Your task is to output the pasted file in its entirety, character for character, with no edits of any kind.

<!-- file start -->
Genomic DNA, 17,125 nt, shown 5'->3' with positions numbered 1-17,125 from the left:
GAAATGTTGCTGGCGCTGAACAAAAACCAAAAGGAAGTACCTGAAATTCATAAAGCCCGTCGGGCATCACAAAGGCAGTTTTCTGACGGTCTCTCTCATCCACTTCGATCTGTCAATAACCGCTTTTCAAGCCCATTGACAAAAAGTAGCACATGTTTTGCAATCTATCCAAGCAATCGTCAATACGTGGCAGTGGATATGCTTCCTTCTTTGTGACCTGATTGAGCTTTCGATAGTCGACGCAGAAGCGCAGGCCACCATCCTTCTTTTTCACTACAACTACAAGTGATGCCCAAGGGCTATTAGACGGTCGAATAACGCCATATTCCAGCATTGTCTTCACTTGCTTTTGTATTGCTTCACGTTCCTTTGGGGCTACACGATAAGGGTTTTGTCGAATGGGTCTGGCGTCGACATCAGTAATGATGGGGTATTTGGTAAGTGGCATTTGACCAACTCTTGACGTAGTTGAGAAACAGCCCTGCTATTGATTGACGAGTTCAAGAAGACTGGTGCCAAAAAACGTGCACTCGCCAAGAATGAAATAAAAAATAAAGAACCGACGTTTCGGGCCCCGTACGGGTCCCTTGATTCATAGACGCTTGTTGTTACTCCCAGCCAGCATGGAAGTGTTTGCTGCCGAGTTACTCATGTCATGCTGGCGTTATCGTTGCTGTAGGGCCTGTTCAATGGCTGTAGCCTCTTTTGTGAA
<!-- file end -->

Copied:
Genomic DNA, 17,125 nt, shown 5'->3' with positions numbered 1-17,125 from the left:
GAAATGTTGCTGGCGCTGAACAAAAACCAAAAGGAAGTACCTGAAATTCATAAAGCCCGTCGGGCATCACAAAGGCAGTTTTCTGACGGTCTCTCTCATCCACTTCGATCTGTCAATAACCGCTTTTCAAGCCCATTGACAAAAAGTAGCACATGTTTTGCAATCTATCCAAGCAATCGTCAATACGTGGCAGTGGATATGCTTCCTTCTTTGTGACCTGATTGAGCTTTCGATAGTCGACGCAGAAGCGCAGGCCACCATCCTTCTTTTTCACTACAACTACAAGTGATGCCCAAGGGCTATTAGACGGTCGAATAACGCCATATTCCAGCATTGTCTTCACTTGCTTTTGTATTGCTTCACGTTCCTTTGGGGCTACACGATAAGGGTTTTGTCGAATGGGTCTGGCGTCGACATCAGTAATGATGGGGTATTTGGTAAGTGGCATTTGACCAACTCTTGACGTAGTTGAGAAACAGCCCTGCTATTGATTGACGAGTTCAAGAAGACTGGTGCCAAAAAACGTGCACTCGCCAAGAATGAAATAAAAAATAAAGAACCGACGTTTCGGGCCCCGTACGGGTCCCTTGATTCATAGACGCTTGTTGTTACTCCCAGCCAGCATGGAAGTGTTTGCTGCCGAGTTACTCATGTCATGCTGGCGTTATCGTTGCTGTAGGGCCTGTTCAATGGCTGTAGCCTCTTTTGTGAA